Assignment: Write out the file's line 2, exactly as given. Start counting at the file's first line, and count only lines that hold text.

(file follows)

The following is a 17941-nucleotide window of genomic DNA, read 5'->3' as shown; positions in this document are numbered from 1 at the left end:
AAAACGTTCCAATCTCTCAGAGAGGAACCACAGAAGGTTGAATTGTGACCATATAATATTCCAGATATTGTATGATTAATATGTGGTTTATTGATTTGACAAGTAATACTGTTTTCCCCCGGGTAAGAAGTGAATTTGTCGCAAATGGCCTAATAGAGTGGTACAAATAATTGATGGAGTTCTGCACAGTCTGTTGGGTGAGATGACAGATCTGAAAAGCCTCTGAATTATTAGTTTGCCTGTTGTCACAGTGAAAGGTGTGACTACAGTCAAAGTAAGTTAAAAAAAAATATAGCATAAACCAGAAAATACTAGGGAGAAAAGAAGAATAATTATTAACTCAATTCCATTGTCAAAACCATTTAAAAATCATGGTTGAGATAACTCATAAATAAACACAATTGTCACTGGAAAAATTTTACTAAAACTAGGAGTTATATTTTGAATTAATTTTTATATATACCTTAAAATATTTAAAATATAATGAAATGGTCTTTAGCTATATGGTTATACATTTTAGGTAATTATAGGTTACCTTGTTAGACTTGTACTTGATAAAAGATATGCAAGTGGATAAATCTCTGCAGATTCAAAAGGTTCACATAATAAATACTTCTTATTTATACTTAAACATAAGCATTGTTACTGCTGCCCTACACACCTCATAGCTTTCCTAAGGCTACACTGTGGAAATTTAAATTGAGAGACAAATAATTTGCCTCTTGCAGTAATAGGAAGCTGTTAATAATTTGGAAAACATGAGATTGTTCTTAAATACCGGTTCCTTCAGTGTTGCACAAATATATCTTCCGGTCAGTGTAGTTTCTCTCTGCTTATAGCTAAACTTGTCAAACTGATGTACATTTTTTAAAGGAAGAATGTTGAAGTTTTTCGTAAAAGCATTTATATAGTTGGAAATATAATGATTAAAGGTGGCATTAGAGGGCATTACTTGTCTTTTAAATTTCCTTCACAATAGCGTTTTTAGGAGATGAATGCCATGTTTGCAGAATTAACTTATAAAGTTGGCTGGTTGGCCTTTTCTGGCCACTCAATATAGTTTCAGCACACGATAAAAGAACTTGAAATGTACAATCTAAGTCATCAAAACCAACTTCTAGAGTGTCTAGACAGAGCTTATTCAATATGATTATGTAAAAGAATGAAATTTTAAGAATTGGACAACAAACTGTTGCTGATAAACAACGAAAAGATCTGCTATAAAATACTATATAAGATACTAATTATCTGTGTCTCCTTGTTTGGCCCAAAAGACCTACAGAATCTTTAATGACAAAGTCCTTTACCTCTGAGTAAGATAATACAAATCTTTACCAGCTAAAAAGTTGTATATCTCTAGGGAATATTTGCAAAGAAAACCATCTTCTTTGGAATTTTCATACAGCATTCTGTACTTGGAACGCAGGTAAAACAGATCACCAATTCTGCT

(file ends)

AAAACGTTCCAATCTCTCAGAGAGGAACCACAGAAGGTTGAATTGTGACCATATAATATTCCAGATATTGTATGATTAATATGTGGTTTATTGATTTGACAAGTAATACTGTTTTCCCCCGGGTAAGAAGTGAATTTGTCGCAAATGGCCTAATAGAGTGGTACAAATAATTGATGGAGTTCTGCACAGTCTGTTGGGTGAGATGACAGATCTGAAAAGCCTCTGAATTATTAGTTTGCCTGTTGTCACAGTGAAAGGTGTGACTACAGTCAAAGTAAGTTAAAAAAAAATATAGCATAAACCAGAAAATACTAGGGAGAAAAGAAGAATAATTATTAACTCAATTCCATTGTCAAAACCATTTAAAAATCATGGTTGAGATAACTCATAAATAAACACAATTGTCACTGGAAAAATTTTACTAAAACTAGGAGTTATATTTTGAATTAATTTTTATATATACCTTAAAATATTTAAAATATAATGAAATGGTCTTTAGCTATATGGTTATACATTTTAGGTAATTATAGGTTACCTTGTTAGACTTGTACTTGATAAAAGATATGCAAGTGGATAAATCTCTGCAGATTCAAAAGGTTCACATAATAAATACTTCTTATTTATACTTAAACATAAGCATTGTTACTGCTGCCCTACACACCTCATAGCTTTCCTAAGGCTACACTGTGGAAATTTAAATTGAGAGACAAATAATTTGCCTCTTGCAGTAATAGGAAGCTGTTAATAATTTGGAAAACATGAGATTGTTCTTAAATACCGGTTCCTTCAGTGTTGCACAAATATATCTTCCGGTCAGTGTAGTTTCTCTCTGCTTATAGCTAAACTTGTCAAACTGATGTACATTTTTTAAAGGAAGAATGTTGAAGTTTTTCGTAAAAGCATTTATATAGTTGGAAATATAATGATTAAAGGTGGCATTAGAGGGCATTACTTGTCTTTTAAATTTCCTTCACAATAGCGTTTTTAGGAGATGAATGCCATGTTTGCAGAATTAACTTATAAAGTTGGCTGGTTGGCCTTTTCTGGCCACTCAATATAGTTTCAGCACACGATAAAAGAACTTGAAATGTACAATCTAAGTCATCAAAACCAACTTCTAGAGTGTCTAGACAGAGCTTATTCAATATGATTATGTAAAAGAATGAAATTTTAAGAATTGGACAACAAACTGTTGCTGATAAACAACGAAAAGATCTGCTATAAAATACTATATAAGATACTAATTATCTGTGTCTCCTTGTTTGGCCCAAAAGACCTACAGAATCTTTAATGACAAAGTCCTTTACCTCTGAGTAAGATAATACAAATCTTTACCAGCTAAAAAGTTGTATATCTCTAGGGAATATTTGCAAAGAAAACCATCTTCTTTGGAATTTTCATACAGCATTCTGTACTTGGAACGCAGGTAAAACAGATCACCAATTCTGCT